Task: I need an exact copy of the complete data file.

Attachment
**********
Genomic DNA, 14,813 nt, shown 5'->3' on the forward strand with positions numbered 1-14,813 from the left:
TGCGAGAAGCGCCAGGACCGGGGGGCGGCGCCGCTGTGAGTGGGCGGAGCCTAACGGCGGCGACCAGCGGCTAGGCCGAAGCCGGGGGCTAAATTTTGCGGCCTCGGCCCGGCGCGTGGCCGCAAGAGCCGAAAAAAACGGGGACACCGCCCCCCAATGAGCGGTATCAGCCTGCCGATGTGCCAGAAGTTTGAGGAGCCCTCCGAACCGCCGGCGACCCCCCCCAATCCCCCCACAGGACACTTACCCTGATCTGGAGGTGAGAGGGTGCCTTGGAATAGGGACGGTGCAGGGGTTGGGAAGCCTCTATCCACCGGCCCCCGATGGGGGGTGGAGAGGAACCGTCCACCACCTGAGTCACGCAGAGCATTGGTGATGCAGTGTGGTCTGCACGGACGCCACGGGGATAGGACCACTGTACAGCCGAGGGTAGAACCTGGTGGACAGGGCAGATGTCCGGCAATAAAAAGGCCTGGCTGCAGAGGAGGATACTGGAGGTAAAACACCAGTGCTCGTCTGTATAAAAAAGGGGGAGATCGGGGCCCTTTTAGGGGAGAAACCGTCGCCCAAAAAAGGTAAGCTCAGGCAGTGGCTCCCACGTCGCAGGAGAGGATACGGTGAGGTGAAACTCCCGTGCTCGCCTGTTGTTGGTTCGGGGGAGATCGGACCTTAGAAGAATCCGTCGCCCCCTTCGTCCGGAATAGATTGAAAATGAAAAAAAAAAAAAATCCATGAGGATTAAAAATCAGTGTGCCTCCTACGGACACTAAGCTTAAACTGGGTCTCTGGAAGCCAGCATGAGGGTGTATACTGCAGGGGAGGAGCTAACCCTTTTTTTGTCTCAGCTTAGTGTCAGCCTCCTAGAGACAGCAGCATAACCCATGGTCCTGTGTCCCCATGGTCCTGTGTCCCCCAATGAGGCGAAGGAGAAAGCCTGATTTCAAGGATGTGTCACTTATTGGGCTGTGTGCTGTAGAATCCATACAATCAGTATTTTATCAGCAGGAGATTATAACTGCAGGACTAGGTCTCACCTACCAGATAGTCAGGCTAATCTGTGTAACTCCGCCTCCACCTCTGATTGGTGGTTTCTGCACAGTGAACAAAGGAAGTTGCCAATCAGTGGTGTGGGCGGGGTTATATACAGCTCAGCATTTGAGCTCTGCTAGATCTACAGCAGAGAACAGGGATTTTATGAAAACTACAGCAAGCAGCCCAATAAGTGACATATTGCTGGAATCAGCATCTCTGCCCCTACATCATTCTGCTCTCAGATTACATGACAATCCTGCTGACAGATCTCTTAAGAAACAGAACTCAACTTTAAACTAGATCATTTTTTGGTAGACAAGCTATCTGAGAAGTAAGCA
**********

Genomic DNA, 14,813 nt, shown 5'->3' on the forward strand with positions numbered 1-14,813 from the left:
TGCGAGAAGCGCCAGGACCGGGGGGCGGCGCCGCTGTGAGTGGGCGGAGCCTAACGGCGGCGACCAGCGGCTAGGCCGAAGCCGGGGGCTAAATTTTGCGGCCTCGGCCCGGCGCGTGGCCGCAAGAGCCGAAAAAAACGGGGACACCGCCCCCCAATGAGCGGTATCAGCCTGCCGATGTGCCAGAAGTTTGAGGAGCCCTCCGAACCGCCGGCGACCCCCCCCAATCCCCCCACAGGACACTTACCCTGATCTGGAGGTGAGAGGGTGCCTTGGAATAGGGACGGTGCAGGGGTTGGGAAGCCTCTATCCACCGGCCCCCGATGGGGGGTGGAGAGGAACCGTCCACCACCTGAGTCACGCAGAGCATTGGTGATGCAGTGTGGTCTGCACGGACGCCACGGGGATAGGACCACTGTACAGCCGAGGGTAGAACCTGGTGGACAGGGCAGATGTCCGGCAATAAAAAGGCCTGGCTGCAGAGGAGGATACTGGAGGTAAAACACCAGTGCTCGTCTGTATAAAAAAGGGGGAGATCGGGGCCCTTTTAGGGGAGAAACCGTCGCCCAAAAAAGGTAAGCTCAGGCAGTGGCTCCCACGTCGCAGGAGAGGATACGGTGAGGTGAAACTCCCGTGCTCGCCTGTTGTTGGTTCGGGGGAGATCGGACCTTAGAAGAATCCGTCGCCCCCTTCGTCCGGAATAGATTGAAAATGAAAAAAAAAAAAAATCCATGAGGATTAAAAATCAGTGTGCCTCCTACGGACACTAAGCTTAAACTGGGTCTCTGGAAGCCAGCATGAGGGTGTATACTGCAGGGGAGGAGCTAACCCTTTTTTTGTCTCAGCTTAGTGTCAGCCTCCTAGAGACAGCAGCATAACCCATGGTCCTGTGTCCCCATGGTCCTGTGTCCCCCAATGAGGCGAAGGAGAAAGCCTGATTTCAAGGATGTGTCACTTATTGGGCTGTGTGCTGTAGAATCCATACAATCAGTATTTTATCAGCAGGAGATTATAACTGCAGGACTAGGTCTCACCTACCAGATAGTCAGGCTAATCTGTGTAACTCCGCCTCCACCTCTGATTGGTGGTTTCTGCACAGTGAACAAAGGAAGTTGCCAATCAGTGGTGTGGGCGGGGTTATATACAGCTCAGCATTTGAGCTCTGCTAGATCTACAGCAGAGAACAGGGATTTTATGAAAACTACAGCAAGCAGCCCAATAAGTGACATATTGCTGGAATCAGCATCTCTGCCCCTACATCATTCTGCTCTCAGATTACATGACAATCCTGCTGACAGATCTCTTAAGAAACAGAACTCAACTTTAAACTAGATCATTTTTTGGTAGACAAGCTATCTGAGAAGTAAGCA